The weather is all over the place at the moment. After last week's snow and a couple of days when we've seen some sun, today we're back to a spell of rain, brought on by a southeasterly gale which has caused several of the ferry sailings to the Outer Hebrides to be cancelled. Our cunning plan was to walk to Glendrian, following the glen of the Allt Uamha na Muice on our way there, and thus keeping in the lee of Creag an Airgid, and coming back along the Estate track in the lee of Druim Liath.
So our first view of Glendrian was a distant one. The village, abandoned in 1941 and now a scheduled monument, lies at the top of the grassy slope in the middle distance, the hills beyond being Meall Clach an Daraich, left, and Sgurr nan Gobhar.
When the snow melted all these burns were rushing torrents but now they're down and easy to cross. The moorlands show little sign of waking up to spring. The coarse grass is still dead, and the heather shows only a few green shoots. Most of the wildflowers that have dared to appear are in the sheltered areas - violets, primroses and celandines predominate, with a few wood anemones - while the only flowers in the more exposed areas are lousewort.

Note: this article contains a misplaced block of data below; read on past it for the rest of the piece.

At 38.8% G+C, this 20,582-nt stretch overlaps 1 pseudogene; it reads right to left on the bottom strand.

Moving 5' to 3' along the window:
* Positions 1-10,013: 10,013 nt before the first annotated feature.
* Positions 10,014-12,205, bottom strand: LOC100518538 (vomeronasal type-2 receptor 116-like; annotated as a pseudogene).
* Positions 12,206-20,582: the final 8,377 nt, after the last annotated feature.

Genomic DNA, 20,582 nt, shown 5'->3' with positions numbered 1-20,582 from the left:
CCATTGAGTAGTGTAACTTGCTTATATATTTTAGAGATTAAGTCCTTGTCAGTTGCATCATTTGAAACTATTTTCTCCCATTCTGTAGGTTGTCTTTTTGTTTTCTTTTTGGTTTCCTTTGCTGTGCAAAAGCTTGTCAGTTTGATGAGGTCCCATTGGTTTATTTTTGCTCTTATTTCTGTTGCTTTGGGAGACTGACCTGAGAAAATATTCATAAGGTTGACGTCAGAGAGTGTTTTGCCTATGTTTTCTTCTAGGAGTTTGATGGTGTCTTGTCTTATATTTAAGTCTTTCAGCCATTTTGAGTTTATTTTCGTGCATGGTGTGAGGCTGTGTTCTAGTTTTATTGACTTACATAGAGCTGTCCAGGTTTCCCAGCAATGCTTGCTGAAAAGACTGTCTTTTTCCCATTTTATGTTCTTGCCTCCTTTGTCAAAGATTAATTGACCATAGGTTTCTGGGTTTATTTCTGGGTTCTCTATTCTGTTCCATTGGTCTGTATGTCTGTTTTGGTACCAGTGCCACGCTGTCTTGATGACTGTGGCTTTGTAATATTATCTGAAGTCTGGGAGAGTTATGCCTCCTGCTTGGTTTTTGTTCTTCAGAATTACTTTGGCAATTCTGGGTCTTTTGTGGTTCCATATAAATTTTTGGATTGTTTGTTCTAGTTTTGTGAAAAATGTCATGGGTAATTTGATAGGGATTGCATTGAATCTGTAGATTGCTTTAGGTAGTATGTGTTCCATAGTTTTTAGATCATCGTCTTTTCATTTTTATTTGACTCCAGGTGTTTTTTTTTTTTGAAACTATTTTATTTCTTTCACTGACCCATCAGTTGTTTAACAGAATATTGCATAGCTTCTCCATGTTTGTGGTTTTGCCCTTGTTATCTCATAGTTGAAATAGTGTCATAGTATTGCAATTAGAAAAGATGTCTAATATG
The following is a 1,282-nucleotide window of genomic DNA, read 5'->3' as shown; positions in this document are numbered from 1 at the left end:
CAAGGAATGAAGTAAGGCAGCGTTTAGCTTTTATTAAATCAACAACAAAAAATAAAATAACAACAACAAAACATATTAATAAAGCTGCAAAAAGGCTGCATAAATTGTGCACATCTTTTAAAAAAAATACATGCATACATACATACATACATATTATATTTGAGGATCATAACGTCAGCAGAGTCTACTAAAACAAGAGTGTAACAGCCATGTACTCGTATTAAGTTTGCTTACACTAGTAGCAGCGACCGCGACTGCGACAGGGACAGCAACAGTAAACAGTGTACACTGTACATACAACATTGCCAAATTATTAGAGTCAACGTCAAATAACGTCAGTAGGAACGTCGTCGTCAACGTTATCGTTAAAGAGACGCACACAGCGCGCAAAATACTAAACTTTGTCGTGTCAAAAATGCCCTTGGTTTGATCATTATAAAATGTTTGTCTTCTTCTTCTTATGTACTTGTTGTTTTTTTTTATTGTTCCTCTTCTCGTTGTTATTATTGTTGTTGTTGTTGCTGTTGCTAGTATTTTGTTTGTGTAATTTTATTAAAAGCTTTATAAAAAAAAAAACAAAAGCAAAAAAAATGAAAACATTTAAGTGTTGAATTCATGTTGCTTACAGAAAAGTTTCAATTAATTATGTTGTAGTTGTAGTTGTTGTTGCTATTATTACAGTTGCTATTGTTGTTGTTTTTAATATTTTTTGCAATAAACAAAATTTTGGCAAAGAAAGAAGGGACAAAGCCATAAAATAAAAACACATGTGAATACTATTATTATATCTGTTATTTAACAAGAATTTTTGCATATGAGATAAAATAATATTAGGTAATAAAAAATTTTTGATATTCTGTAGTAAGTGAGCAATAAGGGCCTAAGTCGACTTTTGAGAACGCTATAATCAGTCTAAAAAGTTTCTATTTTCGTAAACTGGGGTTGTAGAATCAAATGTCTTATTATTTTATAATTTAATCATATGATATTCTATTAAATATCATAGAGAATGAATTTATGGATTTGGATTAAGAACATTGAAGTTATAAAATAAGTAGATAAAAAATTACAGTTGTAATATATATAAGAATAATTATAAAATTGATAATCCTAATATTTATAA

We circled round so we came at Glendrian from the east. This is one of the best views of the township, looking across the wide glen of the Allt Uamha na Muice towards Meall Sanna - some of the houses of Sanna are just visible in the murk to the right of the hill.
We walked cautiously through the settlement as it is full of new-born lambs and worried mothers, dropping down to the start of the track and crossing the ford by the stepping stones, above which is this pool fed by a small waterfall.
On our way back, with the rain increasing, we came across this sorry collection of feathers. There was no sign of a body, but the remains suggest that a raptor has come to a violent end.